Teesside International Women’s Invitational

The English Chess Federation is delighted to announce details of another brand new event – the Teesside International Women’s Invitational Chess Championship, supported by the English Chess Federation. The event runs from Thursday 20th – Friday 21st June 2019 at The Links Primary School, Teesside. The players are Agnieszka Milewska (Poland); Jo Hutchinson (England); Raphaele Schmitz-Hastings (France); Gulbahor Hamdamova (Uzbekistan); Rayelynn Posadas (Philippines). The format for Day One is an all-play-all tournament with 25 minutes on the clock. On Day Two, the chess players will work with groups of children at The Links Primary School, acting as mentors, tutors and role models.

This event has many aims, including the creation of a new international tournament; impacting on the school children and community of Teesside; raising the profile of women’s chess and providing the children with role models; celebrating the contribution of overseas women to English chess. The players in this brand new Teesside International Women’s Invitation Chess Championship will be playing for the Vera Menchik Memorial Trophy.

Vera Menchik, born in Moscow in 1906, moved to England in 1921. She became the first Women’s World Chess Champion in 1927 and went on to successfully defend her title six times. Menchik was still the reigning champion when, very unfortunately, she was killed during the war when a V1 rocket hit her London home. She was just 38 years old. Despite her short life, Vera Menchik became a role model and inspiration for female chess players everywhere, with her regular appearances at the famous Hastings tournament having a particular impact on chess in England. The trophy for the Women’s Chess Olympiad is called the Vera Menchik Cup, and she had a further honour bestowed upon her when she was inducted to the World Chess Hall of Fame in 2011.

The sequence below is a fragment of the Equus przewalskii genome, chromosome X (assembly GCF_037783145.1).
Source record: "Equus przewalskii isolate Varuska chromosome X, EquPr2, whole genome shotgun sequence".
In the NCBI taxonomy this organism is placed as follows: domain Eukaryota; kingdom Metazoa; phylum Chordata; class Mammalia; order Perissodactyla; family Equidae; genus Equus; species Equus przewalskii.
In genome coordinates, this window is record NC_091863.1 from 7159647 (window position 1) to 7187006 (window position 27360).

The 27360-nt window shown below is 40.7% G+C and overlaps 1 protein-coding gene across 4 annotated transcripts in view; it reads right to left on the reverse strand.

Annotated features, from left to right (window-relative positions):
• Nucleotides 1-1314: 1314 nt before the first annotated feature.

Chris Fegan, ECF Director of Women’s Chess says —

‘This is a fantastic new initiative which I am delighted to support, and it highlights decades of contributions made by overseas women to English chess, as well as keeping alive the spirt of Vera Menchik. The event is a good example of the ‘out of the box’ thinking that is needed in English chess to move the game forward, and to try to stop the decline of the game seen in recent times. 
English chess needs to reinvent and reinvigorate itself to make it attractive to new players, both in social and competitive arenas, and we need to do more and more to encourage women of all ages to play. It is vital that we promote chess as a game for women, and to help do so we need to move away from the old-style, outdated and outmoded image of chess as something played by middle-aged men in upstairs back rooms of back-street pubs’